The video below will play automatically, so hit the pause button on the video if you’d like to read the article before hearing the song!
When I read the CNN iReport it said that a search of “hit song copyright”, including quotes, would bring up the auction, which was reportedly to begin on March 26, 2010. However, when I went to eBay and did the search, it did not come up. Did he perhaps have second thoughts? Here is an excerpt of his response when asked why he is selling the rights to the song:
“My age and my life situation (and the current industry and economy) dictates that I won’t be going on tour any time soon to promote and perform my music, and I haven’t actively pursued any publishing or licensing deals. I’ve been sitting on this song, and every time someone hears it, they tell me how great it is and ask why it’s not on the radio. So I’m just offering it up to someone who sees it on its merits and can take it and run with it. I guess I’m selling my pension plan. I’m creating my own economic stimulus package.”
I listened to the song and you can too on the video posted below. While I appreciate that Mr. Murray may really only be hoping to create a little nest egg for his retirement, the fact that he has been sitting on it and not pitching it to publishers himself first, was a mistake. What most songwriters with any experience will tell you is that you need decent and honest feedback from people who are objective and know what they’re talking about. Your friends, family and acquaintances don’t count! Some smaller publishers will respond within a few weeks as to whether or not they are interested in the song, and sometimes they will give some feedback in their response.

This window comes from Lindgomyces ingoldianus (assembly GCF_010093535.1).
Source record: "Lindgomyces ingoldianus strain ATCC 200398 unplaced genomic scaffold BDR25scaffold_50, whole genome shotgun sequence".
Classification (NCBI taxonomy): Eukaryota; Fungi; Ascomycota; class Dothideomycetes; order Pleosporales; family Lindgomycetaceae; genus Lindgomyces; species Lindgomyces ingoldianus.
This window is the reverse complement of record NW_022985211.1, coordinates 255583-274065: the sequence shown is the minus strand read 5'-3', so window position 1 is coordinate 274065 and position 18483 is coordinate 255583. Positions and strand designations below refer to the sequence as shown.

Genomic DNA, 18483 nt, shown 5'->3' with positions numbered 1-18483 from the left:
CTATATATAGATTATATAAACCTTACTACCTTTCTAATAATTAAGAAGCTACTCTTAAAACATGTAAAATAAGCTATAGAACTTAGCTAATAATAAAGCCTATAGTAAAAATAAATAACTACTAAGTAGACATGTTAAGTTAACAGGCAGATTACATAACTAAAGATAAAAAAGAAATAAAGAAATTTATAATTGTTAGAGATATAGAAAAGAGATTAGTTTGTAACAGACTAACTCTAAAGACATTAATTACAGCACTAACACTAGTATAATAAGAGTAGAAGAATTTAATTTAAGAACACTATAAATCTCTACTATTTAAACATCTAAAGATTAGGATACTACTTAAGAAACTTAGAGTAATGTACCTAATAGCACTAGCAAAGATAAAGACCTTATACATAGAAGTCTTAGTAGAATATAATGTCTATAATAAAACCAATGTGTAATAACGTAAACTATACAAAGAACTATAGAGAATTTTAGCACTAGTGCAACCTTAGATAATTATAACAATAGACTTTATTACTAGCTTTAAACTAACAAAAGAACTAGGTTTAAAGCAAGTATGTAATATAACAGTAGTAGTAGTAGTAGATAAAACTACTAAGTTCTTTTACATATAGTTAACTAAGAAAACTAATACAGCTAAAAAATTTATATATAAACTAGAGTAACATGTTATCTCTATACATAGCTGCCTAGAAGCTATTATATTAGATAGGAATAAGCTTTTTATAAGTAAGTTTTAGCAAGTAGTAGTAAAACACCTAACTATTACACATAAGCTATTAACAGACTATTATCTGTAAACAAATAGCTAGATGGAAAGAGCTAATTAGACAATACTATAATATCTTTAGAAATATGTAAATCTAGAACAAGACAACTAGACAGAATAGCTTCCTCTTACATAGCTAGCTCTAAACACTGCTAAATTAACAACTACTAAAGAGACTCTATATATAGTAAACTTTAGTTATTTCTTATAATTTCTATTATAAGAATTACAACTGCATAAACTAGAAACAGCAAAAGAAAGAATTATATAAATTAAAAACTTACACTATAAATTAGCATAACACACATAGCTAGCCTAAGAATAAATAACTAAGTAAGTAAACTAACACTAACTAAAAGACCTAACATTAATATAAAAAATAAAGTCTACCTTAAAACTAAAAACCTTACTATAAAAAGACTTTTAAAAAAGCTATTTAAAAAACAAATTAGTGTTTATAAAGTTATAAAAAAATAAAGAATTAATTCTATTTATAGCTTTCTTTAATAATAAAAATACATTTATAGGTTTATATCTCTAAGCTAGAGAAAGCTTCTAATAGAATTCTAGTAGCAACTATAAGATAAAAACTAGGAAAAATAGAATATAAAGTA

Why am I saying all of this? Because as far as I can hear, the song has some glaring flaws. First of all, it has the same chord progression throughout, the same three chords, so there is no contrast between verses and chorus (if, indeed, there was a chorus). That alone wouldn’t necessarily spell disaster, except for the fact that it’s a county song and most country publishers or labels won’t even let you in the door without a big, splashy chorus.
Secondly, the word “never” is used ad nauseum. Now I know that the song has “never” in the title and this is obviously the theme, but using it in almost every line is enough to put anyone to sleep.
Which is why I only made it through the first half of the song. So he may have actually switched the chords up at the end of it, or used the word “never” less as it went along, but I wouldn’t have heard it. And neither would most industry-types if they threw it on in its present state. Which is the sad reality: most songs sent to publishers or industry people aren’t listened to past the first verse and chorus (if there is one). It doesn’t take long for them to decide that “this ain’t it.”
It could very well be that Floyd Murray is just trying to get a little attention for himself, but actually I think he is probably sincere and really thinks he has a hit on his hands. Which kind of reminds me of that guy I wrote about a couple of months back who wants to sell a million CDs. I wonder how he’s doing? [Update Nov/12…his video and website disappeared and now he has only a website with himself doing mostly cover songs. So much for the million sales!]
I wish them both luck. This is the day and age when it takes a lot of creative thinking to come up with ways to draw attention to yourself and your songs. But first, the songs have to be good.